• immunoproteomics;
  • bacterial virulence factors;
  • duodenal ulcer;
  • immunogenicity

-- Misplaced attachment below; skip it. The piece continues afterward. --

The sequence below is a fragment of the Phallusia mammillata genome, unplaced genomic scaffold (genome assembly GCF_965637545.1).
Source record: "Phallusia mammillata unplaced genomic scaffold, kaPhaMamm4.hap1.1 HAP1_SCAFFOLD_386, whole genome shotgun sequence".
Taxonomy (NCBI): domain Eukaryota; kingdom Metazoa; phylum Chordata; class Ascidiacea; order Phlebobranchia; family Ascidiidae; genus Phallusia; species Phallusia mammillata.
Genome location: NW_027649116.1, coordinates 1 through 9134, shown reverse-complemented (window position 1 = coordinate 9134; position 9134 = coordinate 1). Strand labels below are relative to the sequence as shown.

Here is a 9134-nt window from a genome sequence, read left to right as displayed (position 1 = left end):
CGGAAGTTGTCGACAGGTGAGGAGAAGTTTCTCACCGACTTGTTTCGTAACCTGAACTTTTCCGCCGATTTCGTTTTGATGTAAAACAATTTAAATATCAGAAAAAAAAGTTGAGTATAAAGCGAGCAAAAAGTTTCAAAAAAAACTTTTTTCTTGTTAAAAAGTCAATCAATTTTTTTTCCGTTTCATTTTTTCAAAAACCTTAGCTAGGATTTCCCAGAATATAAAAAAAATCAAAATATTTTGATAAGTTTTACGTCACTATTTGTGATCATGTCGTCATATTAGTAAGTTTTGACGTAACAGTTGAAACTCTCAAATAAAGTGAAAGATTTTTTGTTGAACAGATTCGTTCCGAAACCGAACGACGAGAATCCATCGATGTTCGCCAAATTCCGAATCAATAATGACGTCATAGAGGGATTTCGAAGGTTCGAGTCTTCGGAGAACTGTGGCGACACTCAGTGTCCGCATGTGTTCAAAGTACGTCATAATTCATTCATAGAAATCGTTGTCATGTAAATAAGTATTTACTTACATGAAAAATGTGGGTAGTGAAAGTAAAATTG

Helicobacter pylori colonizes the stomach of almost half the world population and is a causative agent of gastric carcinomas and duodenal ulcers. Only a small fraction of infected people will develop these severe illnesses and a predictive test to identify people at high risk would greatly benefit disease management. Our study aimed to identify conserved bacterial antigens that may be useful for the development of such a diagnostic test. High-resolution immunoproteomics by 2-dimensional electrophoresis of H. pylori 26695 proteins was carried out with sera from infected patients with either duodenal ulcer (n=30) or gastric carcinoma (n=30), 2 clinically divergent conditions. According to their antigen recognition patterns clear groups of patients were identified. Although this classification did not correspond to the clinical status, it may be correlated to other bacterial or host factors that influence the outcome of infection. In general antigen recognition patterns were found to be highly variable, however by utilizing powerful image analysis and statistical tests the recognition of 14 antigenic protein species was found to differ significantly (p<0.01) between both diseases. Particular protein species of GroEL, HyuA, GroES and AtpA appear to be useful surrogate markers for gastric carcinoma detection and consequently should be considered for further prospective studies to assess their predictive value. For one protein species of AtpA, evidence was found that different post-translational modifications may confer different immunogenicities. © 2003 Wiley-Liss, Inc.